We are living in historic times.
Personally, I’ve never understood why it’s significant whether America has its embassy in Tel Aviv or Jerusalem. We know Jerusalem is the capital of Israel. More importantly, we have sovereignty of Jerusalem. What do I care whether Jerusalem is officially recognized or not, and said recognition is manifested by the presence of a particular embassy or not? The fear of making the location of the US embassy an issue and the attendant price tag it can G-d forbid extract were just never worth it to me. Certainly, Jerusalem is the capital of Israel. And certainly, having the American embassy in Jerusalem projects strength — and more importantly, integrity to the reality of Jerusalem and Israel. But as the saying goes, “pick your battles,” and this one I felt wasn’t worth it.
We don’t live in a perfect society. Hard compromises are made. Having the US embassy in Tel Aviv hardly felt like the end of the world to me.
Just the same, this past week, seeing photos of the vertical rectangles of the American red, white and blue stars juxtaposed with the white and blue Israeli flags, fluttering in the wind side by side on the lampposts flanking the highway leading to Jerusalem was indeed exciting.
Glimpsing a smiling Jerusalem Mayor Nir Barkat, balancing precariously on a ladder as he nailed a white and black street sign, showcased in Hebrew, English and Arabic, that looked ever so natural, as though it has always been there — a sign directing travelers that simply reads, “American Embassy Jerusalem” — is even more exciting.
And in true domino effect, additional countries have declared their decision to move their embassies to Jerusalem.
For the first time Jerusalem will be formally recognized as Israel’s capital. As if that were not enough, the convergence of Trump’s recent decision to withdraw the US from the terrible Iran deal brokered by Obama is making people heady with excitement. It seems so much has changed with immense speed, hopefully in favor of Israel, that Jews and a good chunk of the masses are taking it all as an omen of good things to come.
Maybe I’ve just devolved into a curmudgeon, raining on everyone’s parade, but I say, not so fast.
I understand the relief and the rejoicing and I, along with everyone, am marveling at recent events and especially the speed with which they have unfolded.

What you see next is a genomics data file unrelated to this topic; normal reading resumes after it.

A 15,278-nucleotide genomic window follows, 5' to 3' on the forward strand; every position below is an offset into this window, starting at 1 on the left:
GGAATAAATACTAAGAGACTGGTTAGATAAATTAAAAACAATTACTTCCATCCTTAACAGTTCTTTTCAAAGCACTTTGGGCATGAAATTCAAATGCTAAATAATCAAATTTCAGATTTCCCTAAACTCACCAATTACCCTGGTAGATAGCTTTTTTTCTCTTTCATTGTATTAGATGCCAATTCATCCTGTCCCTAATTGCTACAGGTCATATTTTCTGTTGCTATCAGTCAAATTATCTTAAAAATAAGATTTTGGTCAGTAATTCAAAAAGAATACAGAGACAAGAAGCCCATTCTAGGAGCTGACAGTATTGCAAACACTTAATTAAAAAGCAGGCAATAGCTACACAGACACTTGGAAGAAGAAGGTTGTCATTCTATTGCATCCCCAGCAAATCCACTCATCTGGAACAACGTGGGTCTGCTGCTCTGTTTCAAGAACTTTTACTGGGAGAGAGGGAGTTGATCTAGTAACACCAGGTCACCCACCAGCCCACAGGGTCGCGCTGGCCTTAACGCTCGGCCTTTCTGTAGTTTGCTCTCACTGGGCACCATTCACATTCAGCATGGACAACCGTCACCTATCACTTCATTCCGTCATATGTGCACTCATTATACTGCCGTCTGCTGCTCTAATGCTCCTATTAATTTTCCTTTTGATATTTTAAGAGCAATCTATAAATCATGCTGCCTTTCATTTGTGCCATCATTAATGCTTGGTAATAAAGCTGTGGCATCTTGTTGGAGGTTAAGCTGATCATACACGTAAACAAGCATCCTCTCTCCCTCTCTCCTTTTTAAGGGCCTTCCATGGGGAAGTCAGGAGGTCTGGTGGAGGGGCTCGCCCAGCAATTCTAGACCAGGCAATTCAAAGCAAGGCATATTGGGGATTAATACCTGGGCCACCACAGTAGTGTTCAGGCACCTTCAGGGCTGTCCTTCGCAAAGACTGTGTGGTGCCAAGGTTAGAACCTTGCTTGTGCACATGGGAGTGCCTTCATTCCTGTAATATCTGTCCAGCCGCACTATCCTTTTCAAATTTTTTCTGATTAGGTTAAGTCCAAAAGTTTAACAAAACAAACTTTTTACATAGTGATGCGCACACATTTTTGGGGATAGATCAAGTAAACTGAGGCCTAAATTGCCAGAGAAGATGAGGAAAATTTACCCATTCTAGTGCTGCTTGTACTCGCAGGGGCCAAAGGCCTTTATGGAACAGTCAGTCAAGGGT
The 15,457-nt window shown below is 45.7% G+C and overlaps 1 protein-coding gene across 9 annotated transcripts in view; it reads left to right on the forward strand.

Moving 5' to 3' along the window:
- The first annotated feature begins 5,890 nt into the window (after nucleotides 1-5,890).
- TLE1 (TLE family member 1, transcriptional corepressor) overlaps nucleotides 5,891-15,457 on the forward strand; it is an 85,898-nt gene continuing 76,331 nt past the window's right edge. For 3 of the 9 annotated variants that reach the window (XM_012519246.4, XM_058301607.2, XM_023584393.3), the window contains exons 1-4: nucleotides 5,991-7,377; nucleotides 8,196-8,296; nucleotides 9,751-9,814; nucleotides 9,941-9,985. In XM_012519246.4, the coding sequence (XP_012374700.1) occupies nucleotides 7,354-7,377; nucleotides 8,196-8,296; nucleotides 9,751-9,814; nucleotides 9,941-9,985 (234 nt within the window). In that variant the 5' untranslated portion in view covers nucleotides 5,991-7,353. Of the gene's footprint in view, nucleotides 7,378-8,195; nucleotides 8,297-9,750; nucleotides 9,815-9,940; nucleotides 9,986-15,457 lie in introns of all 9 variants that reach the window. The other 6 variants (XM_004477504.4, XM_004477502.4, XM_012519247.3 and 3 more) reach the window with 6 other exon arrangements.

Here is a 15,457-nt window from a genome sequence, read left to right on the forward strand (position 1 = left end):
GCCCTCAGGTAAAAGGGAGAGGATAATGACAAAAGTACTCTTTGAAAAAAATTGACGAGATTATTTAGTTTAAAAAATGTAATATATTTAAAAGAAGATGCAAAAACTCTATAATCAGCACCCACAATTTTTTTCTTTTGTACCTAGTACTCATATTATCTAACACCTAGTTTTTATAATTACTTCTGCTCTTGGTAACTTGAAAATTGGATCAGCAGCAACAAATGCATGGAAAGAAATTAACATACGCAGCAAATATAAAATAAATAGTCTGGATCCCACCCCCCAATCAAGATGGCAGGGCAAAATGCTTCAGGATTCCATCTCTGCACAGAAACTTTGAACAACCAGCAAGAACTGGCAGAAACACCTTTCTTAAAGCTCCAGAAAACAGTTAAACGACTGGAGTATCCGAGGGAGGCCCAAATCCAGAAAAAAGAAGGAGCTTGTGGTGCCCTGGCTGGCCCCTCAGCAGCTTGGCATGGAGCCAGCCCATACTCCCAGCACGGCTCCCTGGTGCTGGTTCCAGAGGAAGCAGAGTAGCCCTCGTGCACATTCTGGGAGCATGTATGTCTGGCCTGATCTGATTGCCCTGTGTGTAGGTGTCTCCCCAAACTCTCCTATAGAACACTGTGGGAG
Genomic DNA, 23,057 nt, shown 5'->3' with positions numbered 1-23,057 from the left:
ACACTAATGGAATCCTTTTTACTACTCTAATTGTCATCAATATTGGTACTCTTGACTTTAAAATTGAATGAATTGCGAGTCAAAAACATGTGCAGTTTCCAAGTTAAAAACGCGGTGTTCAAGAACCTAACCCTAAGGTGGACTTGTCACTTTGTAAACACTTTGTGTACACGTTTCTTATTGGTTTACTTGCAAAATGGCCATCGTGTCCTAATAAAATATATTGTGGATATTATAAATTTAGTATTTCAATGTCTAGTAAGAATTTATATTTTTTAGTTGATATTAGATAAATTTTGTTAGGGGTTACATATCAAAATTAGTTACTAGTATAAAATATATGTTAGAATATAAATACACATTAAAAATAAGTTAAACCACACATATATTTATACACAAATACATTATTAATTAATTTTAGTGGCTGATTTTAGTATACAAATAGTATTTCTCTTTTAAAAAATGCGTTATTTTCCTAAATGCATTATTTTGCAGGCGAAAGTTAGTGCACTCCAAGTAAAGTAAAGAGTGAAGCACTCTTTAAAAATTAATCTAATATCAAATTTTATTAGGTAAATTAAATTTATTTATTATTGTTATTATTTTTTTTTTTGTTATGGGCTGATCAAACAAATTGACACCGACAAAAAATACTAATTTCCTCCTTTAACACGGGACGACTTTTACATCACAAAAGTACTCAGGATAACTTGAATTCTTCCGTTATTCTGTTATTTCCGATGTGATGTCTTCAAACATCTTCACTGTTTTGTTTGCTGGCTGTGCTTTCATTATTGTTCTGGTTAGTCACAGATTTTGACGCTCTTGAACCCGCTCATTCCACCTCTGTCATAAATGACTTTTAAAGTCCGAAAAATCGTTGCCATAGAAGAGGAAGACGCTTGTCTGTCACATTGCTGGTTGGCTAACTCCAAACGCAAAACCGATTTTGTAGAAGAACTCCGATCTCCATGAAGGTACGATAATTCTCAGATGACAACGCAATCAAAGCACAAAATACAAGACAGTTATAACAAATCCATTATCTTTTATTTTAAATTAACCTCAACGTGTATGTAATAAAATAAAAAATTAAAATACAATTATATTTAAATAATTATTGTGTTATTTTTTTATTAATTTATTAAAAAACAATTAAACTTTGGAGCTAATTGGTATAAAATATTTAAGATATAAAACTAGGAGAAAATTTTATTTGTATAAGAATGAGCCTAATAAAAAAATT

To see Netanyahu march in Moscow along with Putin at the 73rd anniversary of Russia’s victory over the Nazis — with Putin and by invitation from Putin, the same Putin who is Iran’s biggest backer — on the same week that Iran has been delivered the blow of the abrogation of Obama’s Iran deal — with Putin marching alongside Netanyahu, Iran’s arch enemy — is breathtaking, of almost biblical proportions. Almost.
The parallel from the Scroll of Esther is there in spirit — the echo of Haman’s fortunes changing overnight, and instead of him receiving the king’s honor, he became the instrument of the king, dishing out the honors to his arch enemy, Mordechai the Jew.
So yes, I am seeing it all, and while marveling, I am watching it with very cautious fascination.
Because more than anything, this is a reminder of just how quickly fortunes can change, of just how fickle and tenuous politics can be.
While thankfully the US has withdrawn from Iran deal, which is a game changer not just for Israel but for the entire world, reall, I worry for the damage that has already been done; the cash flow Iran has already received; and the fact America is going down this road alone.
It was crucial to expose the Chamberlain-esque Iran deal for the terrifyingly irresponsible danger that it was. No more being lulled into an illusion of “safety.” While the substance of the Iran deal was downright frightening, the idea of strengthening Iranian “moderates” was a good goal, but It didn’t happen. Now who knows how the Iranian “extremists” will react in response to the deal’s demise?
We, indeed, are living in historic times. Let’s hope and pray these swift significant changes will prove to be good historical times, for Am Yisrael and for all of humanity.
Copyright © 2018 by the Intermountain Jewish News